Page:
One of Miller's strengths in the drama is how he is able to demonstrate that the trials in Salem were motivated by personal gain and political advancement. This can be seen in specific characters' motivations in initiating and continuing the trials. Reverend Parris is responsible for advancing the trials in the manner he does. He understands that as long as Salem is a swirl of confusion and fear in which the trials increase in ferocity and frequency, his position of power is evident. He benefits directly from more trials, as people look to him as a source of guidance and thus his power increases.
Thomas Putnam benefits in a similar manner with the trials. As more people are accused, they are forced to sell off their land ownings for a fraction of the value. Putnam pays this small price and then reassesses the land based on its original value, ensuring a good profit for himself. At the same time, his control of the Salem land percentage increases. For him, the trial is an opportunity to increase his political and economic advancement. It is to this end that Corey suggests through his informant that Putnam launches accusations at individuals for personal gain.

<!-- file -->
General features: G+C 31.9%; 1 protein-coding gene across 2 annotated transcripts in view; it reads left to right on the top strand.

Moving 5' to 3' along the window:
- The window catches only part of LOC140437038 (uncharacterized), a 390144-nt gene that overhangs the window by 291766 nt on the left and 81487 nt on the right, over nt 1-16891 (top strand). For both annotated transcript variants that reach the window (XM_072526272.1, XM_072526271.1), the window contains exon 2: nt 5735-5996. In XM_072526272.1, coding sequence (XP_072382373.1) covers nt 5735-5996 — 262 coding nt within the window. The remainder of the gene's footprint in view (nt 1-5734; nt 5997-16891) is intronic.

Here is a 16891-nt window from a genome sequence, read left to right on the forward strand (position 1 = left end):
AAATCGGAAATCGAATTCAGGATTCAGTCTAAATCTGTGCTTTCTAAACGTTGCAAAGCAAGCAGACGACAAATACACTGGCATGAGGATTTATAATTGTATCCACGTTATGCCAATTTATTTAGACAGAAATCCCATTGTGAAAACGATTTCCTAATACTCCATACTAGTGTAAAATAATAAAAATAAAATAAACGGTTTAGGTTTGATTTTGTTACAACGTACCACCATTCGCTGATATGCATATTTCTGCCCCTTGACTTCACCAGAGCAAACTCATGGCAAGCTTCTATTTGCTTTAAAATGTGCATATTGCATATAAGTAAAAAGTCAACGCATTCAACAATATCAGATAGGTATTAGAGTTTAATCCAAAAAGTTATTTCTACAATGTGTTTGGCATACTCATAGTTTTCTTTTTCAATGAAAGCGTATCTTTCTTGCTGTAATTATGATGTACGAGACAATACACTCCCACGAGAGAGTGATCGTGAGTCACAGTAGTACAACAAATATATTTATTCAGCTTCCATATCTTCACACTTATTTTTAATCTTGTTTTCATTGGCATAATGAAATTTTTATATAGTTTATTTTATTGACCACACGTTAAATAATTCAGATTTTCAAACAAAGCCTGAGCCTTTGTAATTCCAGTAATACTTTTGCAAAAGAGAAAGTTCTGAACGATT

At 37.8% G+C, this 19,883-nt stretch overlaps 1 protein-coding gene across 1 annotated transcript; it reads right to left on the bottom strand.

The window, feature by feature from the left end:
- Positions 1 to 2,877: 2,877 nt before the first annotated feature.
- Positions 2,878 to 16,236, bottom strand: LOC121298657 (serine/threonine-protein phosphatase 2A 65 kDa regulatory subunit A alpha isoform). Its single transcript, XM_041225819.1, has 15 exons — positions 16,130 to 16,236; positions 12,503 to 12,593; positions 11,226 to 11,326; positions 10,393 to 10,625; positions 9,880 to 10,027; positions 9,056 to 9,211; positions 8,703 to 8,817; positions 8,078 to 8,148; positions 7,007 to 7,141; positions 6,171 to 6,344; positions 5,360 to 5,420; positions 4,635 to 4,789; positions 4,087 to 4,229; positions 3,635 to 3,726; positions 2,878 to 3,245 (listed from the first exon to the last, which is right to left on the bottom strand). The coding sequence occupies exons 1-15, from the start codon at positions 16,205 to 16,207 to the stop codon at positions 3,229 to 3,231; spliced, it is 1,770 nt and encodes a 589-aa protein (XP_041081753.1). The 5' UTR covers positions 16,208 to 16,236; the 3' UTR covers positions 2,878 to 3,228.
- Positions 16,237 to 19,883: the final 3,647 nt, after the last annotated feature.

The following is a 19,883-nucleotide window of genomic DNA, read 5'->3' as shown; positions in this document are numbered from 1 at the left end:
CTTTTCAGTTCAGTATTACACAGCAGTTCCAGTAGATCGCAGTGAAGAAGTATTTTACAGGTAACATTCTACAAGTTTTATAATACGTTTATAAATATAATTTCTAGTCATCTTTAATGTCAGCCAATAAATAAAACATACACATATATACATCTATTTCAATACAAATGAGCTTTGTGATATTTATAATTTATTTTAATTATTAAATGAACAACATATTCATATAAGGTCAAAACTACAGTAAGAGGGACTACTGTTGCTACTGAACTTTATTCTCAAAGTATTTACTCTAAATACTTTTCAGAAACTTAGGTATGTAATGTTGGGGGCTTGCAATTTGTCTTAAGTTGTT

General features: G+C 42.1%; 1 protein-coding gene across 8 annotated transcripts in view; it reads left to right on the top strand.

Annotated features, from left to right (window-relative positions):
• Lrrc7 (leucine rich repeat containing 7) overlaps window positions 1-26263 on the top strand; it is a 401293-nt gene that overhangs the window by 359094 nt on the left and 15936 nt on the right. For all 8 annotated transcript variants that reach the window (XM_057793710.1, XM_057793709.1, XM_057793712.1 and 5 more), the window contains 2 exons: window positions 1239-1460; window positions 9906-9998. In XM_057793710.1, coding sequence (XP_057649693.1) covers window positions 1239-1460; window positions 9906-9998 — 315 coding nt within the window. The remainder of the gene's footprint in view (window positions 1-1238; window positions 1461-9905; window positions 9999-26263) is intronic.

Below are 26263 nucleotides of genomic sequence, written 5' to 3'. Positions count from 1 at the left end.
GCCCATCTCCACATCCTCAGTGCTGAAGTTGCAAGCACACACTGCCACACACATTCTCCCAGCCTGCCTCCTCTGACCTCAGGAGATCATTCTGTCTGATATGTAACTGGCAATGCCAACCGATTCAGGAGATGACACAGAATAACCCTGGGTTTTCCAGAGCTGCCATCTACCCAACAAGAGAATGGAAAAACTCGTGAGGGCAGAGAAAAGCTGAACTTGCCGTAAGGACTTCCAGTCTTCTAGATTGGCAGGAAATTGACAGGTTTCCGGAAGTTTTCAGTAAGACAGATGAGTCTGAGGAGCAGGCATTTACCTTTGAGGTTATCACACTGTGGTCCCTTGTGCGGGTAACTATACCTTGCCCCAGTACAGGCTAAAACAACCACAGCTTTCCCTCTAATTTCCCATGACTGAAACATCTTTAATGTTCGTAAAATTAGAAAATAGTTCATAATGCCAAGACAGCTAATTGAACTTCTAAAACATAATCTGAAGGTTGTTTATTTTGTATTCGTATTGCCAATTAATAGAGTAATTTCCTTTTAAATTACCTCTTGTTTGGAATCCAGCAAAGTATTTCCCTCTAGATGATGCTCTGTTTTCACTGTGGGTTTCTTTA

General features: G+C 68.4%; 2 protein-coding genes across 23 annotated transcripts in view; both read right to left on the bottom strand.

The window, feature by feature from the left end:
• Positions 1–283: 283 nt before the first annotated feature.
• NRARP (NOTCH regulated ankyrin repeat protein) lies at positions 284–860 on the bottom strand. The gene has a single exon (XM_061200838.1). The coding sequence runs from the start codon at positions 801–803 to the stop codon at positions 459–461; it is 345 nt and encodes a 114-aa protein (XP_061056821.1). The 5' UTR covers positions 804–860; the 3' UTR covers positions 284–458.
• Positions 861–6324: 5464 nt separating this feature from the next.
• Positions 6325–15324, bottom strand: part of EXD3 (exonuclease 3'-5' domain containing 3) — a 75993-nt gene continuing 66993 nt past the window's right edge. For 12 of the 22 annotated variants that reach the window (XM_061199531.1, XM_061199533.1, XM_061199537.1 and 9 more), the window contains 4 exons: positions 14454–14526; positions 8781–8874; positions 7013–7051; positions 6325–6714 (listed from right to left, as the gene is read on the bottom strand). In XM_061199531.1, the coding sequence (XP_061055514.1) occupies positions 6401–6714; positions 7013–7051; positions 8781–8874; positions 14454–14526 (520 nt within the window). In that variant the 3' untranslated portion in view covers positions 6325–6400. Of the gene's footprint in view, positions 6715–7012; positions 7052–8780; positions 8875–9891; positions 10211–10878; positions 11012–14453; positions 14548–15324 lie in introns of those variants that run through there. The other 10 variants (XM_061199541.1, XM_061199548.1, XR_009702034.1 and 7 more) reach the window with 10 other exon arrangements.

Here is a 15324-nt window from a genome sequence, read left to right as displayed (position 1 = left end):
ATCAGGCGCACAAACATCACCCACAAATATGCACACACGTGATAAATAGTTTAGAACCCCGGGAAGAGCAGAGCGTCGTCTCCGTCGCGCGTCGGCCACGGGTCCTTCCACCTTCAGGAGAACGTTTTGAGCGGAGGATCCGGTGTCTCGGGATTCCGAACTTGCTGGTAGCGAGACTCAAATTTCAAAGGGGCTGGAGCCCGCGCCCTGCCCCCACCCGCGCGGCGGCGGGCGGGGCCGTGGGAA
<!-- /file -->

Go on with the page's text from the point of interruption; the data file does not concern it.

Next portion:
Naturally, Abigail would be a character who stands to gain much in her initiation of the trials. For Abigail, the trials are an opportunity to "eliminate" competition, or people that have made her life difficult. In particular, Abigail understands that if she is able to accuse Elizabeth Proctor and imprison her through bearing false witness, John Proctor would be hers to covet. The trials allow Abby to become someone important, of merit, in Salem. In this, Abby greatly benefits from initiating the trials in The Crucible.